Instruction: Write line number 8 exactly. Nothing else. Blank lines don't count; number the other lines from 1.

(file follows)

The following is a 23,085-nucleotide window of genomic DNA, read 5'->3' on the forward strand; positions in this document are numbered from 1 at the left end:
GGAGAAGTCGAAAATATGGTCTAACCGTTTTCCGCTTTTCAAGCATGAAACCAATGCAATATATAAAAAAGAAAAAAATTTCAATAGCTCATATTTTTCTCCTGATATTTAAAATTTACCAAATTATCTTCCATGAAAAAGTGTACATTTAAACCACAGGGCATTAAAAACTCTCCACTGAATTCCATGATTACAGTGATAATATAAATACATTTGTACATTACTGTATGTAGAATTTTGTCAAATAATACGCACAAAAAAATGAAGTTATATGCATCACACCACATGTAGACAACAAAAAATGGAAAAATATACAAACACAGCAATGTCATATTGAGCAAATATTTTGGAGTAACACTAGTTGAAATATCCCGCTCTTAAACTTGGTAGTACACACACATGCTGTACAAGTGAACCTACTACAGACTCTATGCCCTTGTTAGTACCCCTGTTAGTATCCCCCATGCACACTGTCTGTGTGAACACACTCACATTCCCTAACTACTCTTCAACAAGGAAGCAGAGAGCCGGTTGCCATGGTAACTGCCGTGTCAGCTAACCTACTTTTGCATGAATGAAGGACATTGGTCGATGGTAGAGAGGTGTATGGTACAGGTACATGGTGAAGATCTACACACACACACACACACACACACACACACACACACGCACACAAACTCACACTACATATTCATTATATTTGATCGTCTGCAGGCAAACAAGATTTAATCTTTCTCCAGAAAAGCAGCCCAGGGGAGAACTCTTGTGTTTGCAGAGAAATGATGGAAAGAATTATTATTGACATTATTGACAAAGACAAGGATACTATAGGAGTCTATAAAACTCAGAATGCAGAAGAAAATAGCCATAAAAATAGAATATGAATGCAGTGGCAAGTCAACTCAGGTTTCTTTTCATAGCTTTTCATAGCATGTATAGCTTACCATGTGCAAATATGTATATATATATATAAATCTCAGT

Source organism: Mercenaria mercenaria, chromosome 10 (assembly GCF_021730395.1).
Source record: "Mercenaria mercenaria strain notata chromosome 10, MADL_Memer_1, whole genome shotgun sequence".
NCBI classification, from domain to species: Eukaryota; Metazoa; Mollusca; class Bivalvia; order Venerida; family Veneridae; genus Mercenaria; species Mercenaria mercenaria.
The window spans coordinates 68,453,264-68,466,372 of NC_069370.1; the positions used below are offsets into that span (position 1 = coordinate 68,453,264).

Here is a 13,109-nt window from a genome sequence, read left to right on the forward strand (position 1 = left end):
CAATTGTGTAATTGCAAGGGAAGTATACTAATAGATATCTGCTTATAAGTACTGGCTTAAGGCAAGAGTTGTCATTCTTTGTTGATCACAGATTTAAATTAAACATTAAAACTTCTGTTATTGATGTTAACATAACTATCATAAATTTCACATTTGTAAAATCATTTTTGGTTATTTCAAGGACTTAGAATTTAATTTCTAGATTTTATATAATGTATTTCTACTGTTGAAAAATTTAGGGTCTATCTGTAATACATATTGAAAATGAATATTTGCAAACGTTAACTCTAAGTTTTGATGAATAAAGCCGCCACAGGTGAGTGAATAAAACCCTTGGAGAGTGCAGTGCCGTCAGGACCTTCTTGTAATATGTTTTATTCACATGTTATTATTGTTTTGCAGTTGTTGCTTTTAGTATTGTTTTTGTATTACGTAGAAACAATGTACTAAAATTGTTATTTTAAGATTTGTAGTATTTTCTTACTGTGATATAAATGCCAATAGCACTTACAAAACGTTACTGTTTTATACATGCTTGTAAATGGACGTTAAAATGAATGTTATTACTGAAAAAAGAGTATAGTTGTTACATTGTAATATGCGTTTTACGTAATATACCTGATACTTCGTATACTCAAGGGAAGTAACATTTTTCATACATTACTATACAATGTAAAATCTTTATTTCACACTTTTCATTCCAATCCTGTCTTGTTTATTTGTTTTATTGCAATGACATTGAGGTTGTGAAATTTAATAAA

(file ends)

CAATTGTGTAATTGCAAGGGAAGTATACTAATAGATATCTGCTTATAAGTACTGGCTTAAGGCAAGAGTTGTCATTCTTTGTTGATCACAGATTTAAATTAAACATTAAAACTTCTGTTATTGATGTTAACATAACTATCATAAATTTCACATTTGTAAAATCATTTTTGGTTATTTCAAGGACTTAGAATTTAATTTCTAGATTTTATATAATGTATTTCTACTGTTGAAAAATTTAGGGTCTATCTGTAATACATATTGAAAATGAATATTTGCAAACGTTAACTCTAAGTTTTGATGAATAAAGCCGCCACAGGTGAGTGAATAAAACCCTTGGAGAGTGCAGTGCCGTCAGGACCTTCTTGTAATATGTTTTATTCACATGTTATTATTGTTTTGCAGTTGTTGCTTTTAGTATTGTTTTTGTATTACGTAGAAACAATGTACTAAAATTGTTATTTTAAGATTTGTAGTATTTTCTTACTGTGATATAAATGCCAATAGCACTTACAAAACGTTACTGTTTTATACATGCTTGTAAATGGACGTTAAAATGAATGTTATTACTGAAAAAAGAGTATAGTTGTTACATTGTAATATGCGTTTTACGTAATATACCTGATACTTCGTATACTCAAGGGAAGTAACATTTTTCATACATTACTATACAATGTAAAATCTTTATTTCACACTTTTCATTCCAATCCTGTCTTGTTTATTTGTTTTATTGCAATGACATTGAGGTTGTGAAATTTAATAAA